Masks have various functions differing from culture to culture. In West Africa, (secret) societies organize the societal life in some cultures and also have sacred dimensions, connecting the visible with the invisible world. Spirits that are in the mask, not behind the mask, can talk to the people through the mask wearer. The personality of the mask wearer then fades into the background, often supported with costumes covering the body shape, and knowledge and decisions can be transmitted to the community. When a verdict has to be pronounced, the mask wearer does that anonymously. This means that the verdict doesn’t come from the human being or the society but the spirit or sacred being. The anonymity surely helps to accept the verdict and prevents grudges against the bringer. Furthermore, a secretly made decision is more likely perceived as a common decision. In transitional and therefore vulnerable phases in a human’s life (e.g. initiation into the community as a transition from childhood to adulthood, or during funerals as the transition from the living to the dead), masks are often used to perform the important rituals and ensure the presence of the supernatural beings.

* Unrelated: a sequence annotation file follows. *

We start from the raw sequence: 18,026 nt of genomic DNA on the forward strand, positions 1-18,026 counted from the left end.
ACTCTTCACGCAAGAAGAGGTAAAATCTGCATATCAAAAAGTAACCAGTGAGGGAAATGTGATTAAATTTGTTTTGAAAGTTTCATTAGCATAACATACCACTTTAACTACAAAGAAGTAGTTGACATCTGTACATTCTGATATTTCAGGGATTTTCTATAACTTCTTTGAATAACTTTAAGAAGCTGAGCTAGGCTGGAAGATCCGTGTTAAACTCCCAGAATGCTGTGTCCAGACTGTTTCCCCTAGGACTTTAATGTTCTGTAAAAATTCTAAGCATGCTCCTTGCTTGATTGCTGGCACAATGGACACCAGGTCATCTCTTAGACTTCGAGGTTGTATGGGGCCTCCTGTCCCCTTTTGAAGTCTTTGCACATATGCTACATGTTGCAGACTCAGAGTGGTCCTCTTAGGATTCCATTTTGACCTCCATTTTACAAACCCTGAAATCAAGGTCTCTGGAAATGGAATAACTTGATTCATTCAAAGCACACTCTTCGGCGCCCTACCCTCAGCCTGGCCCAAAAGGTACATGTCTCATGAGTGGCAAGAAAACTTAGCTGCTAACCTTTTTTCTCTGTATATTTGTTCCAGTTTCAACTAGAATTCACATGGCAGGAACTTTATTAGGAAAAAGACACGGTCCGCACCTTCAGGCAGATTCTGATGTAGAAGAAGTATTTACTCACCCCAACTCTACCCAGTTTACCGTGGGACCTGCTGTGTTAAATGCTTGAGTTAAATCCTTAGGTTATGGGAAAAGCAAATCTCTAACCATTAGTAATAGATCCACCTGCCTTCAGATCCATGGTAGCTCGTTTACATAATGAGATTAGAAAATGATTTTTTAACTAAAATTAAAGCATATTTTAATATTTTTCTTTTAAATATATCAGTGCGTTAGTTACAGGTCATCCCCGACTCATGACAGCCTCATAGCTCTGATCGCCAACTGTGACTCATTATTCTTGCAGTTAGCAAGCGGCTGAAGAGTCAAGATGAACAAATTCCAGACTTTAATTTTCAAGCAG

The existence of secret societies is not secret but the knowledge and decision making process is, meaning that members aren’t allowed to share their knowledge with outsiders. That’s one of the reasons why Western researchers have little information about the structure and function of the different societies. There was different types of societies: some are gendered dealing with gender-related topics (e.g. the Poro society for men and the Sande society for women), others are organized around occupations (e.g. blacksmiths). Of course, there have been many cultural changes and the use and significance of masks changed as well. In some cultures, masks still play an important role, in others their significance diminished.
Maasai people never had masks!